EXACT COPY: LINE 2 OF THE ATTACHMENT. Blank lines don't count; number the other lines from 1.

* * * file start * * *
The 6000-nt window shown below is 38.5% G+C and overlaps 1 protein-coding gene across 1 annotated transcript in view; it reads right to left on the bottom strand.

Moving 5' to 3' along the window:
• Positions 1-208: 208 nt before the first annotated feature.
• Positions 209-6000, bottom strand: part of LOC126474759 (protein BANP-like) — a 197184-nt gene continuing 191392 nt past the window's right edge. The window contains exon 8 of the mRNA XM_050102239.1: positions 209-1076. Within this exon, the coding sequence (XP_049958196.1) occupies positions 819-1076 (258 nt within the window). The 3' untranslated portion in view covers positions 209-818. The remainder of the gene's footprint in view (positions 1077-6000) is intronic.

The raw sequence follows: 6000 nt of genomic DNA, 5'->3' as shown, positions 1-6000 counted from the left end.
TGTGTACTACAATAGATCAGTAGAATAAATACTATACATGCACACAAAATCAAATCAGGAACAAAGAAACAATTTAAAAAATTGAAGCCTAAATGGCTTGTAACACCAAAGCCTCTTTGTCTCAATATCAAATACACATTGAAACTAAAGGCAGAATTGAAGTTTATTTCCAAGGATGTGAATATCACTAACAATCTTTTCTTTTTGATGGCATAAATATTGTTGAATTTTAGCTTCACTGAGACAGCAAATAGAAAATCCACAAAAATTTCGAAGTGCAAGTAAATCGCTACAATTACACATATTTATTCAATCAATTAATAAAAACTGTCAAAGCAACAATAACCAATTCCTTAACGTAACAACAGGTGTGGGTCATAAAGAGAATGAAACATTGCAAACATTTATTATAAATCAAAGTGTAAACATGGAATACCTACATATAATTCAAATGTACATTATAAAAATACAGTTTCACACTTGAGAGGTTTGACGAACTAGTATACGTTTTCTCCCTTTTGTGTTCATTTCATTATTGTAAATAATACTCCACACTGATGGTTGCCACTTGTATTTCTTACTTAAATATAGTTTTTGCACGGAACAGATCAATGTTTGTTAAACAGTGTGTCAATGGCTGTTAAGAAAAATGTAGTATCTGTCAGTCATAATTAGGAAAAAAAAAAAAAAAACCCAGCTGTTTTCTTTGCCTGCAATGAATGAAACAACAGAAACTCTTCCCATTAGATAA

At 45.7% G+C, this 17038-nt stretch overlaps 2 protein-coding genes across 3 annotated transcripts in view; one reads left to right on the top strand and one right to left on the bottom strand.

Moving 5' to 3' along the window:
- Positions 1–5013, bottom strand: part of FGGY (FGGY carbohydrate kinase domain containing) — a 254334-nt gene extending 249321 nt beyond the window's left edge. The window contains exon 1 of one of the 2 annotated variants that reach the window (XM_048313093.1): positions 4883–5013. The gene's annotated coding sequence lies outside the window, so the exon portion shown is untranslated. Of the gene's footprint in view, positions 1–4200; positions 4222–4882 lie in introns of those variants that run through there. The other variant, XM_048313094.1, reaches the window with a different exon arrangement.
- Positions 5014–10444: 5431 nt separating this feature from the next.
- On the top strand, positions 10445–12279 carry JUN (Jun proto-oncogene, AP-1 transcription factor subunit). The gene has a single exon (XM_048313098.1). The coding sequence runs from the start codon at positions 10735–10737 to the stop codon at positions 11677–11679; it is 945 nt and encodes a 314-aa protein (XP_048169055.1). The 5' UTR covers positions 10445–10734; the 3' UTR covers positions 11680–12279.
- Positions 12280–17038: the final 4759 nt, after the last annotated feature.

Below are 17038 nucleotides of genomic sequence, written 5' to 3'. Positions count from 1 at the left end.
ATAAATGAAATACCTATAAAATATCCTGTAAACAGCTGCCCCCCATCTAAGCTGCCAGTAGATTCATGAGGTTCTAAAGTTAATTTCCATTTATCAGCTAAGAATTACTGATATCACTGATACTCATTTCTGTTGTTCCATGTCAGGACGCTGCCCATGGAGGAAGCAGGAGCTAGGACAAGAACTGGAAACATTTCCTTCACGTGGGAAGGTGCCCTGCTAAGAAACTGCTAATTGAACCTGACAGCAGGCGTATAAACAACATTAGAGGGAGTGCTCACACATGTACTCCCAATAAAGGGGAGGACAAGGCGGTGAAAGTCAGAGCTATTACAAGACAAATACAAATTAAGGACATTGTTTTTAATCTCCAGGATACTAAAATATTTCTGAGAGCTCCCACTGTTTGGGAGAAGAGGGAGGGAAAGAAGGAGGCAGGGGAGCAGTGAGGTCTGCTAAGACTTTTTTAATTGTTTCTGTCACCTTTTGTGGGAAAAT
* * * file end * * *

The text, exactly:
Moving 5' to 3' along the window: